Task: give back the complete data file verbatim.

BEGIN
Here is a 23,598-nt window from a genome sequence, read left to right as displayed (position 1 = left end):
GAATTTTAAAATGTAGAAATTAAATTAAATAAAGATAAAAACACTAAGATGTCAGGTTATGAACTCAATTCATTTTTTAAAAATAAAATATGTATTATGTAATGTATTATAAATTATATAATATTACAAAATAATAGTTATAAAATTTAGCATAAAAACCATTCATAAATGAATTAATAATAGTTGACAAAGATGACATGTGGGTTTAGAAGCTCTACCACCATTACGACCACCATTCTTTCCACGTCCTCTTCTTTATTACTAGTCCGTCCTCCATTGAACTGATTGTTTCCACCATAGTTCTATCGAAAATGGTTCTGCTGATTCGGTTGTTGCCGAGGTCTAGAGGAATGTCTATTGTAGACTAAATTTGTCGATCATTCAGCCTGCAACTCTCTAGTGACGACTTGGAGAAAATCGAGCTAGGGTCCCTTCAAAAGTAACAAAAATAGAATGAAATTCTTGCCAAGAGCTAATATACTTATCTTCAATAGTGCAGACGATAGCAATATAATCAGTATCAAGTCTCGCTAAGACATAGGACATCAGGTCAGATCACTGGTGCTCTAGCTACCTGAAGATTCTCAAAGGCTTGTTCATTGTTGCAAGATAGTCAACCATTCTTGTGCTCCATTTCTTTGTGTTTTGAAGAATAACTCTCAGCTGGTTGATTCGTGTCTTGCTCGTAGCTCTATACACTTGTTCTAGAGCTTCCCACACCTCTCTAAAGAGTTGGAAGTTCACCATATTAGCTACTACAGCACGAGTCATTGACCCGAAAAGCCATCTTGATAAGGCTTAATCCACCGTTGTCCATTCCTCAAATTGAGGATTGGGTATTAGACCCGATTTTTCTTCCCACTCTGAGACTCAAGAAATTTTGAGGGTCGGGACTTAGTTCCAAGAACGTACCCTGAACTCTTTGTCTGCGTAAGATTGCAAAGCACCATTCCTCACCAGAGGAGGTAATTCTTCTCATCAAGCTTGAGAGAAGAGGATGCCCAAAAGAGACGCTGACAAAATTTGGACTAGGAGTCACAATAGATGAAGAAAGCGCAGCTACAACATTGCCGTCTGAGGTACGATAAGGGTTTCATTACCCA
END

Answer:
Here is a 23,598-nt window from a genome sequence, read left to right as displayed (position 1 = left end):
GAATTTTAAAATGTAGAAATTAAATTAAATAAAGATAAAAACACTAAGATGTCAGGTTATGAACTCAATTCATTTTTTAAAAATAAAATATGTATTATGTAATGTATTATAAATTATATAATATTACAAAATAATAGTTATAAAATTTAGCATAAAAACCATTCATAAATGAATTAATAATAGTTGACAAAGATGACATGTGGGTTTAGAAGCTCTACCACCATTACGACCACCATTCTTTCCACGTCCTCTTCTTTATTACTAGTCCGTCCTCCATTGAACTGATTGTTTCCACCATAGTTCTATCGAAAATGGTTCTGCTGATTCGGTTGTTGCCGAGGTCTAGAGGAATGTCTATTGTAGACTAAATTTGTCGATCATTCAGCCTGCAACTCTCTAGTGACGACTTGGAGAAAATCGAGCTAGGGTCCCTTCAAAAGTAACAAAAATAGAATGAAATTCTTGCCAAGAGCTAATATACTTATCTTCAATAGTGCAGACGATAGCAATATAATCAGTATCAAGTCTCGCTAAGACATAGGACATCAGGTCAGATCACTGGTGCTCTAGCTACCTGAAGATTCTCAAAGGCTTGTTCATTGTTGCAAGATAGTCAACCATTCTTGTGCTCCATTTCTTTGTGTTTTGAAGAATAACTCTCAGCTGGTTGATTCGTGTCTTGCTCGTAGCTCTATACACTTGTTCTAGAGCTTCCCACACCTCTCTAAAGAGTTGGAAGTTCACCATATTAGCTACTACAGCACGAGTCATTGACCCGAAAAGCCATCTTGATAAGGCTTAATCCACCGTTGTCCATTCCTCAAATTGAGGATTGGGTATTAGACCCGATTTTTCTTCCCACTCTGAGACTCAAGAAATTTTGAGGGTCGGGACTTAGTTCCAAGAACGTACCCTGAACTCTTTGTCTGCGTAAGATTGCAAAGCACCATTCCTCACCAGAGGAGGTAATTCTTCTCATCAAGCTTGAGAGAAGAGGATGCCCAAAAGAGACGCTGACAAAATTTGGACTAGGAGTCACAATAGATGAAGAAAGCGCAGCTACAACATTGCCGTCTGAGGTACGATAAGGGTTTCATTACCCA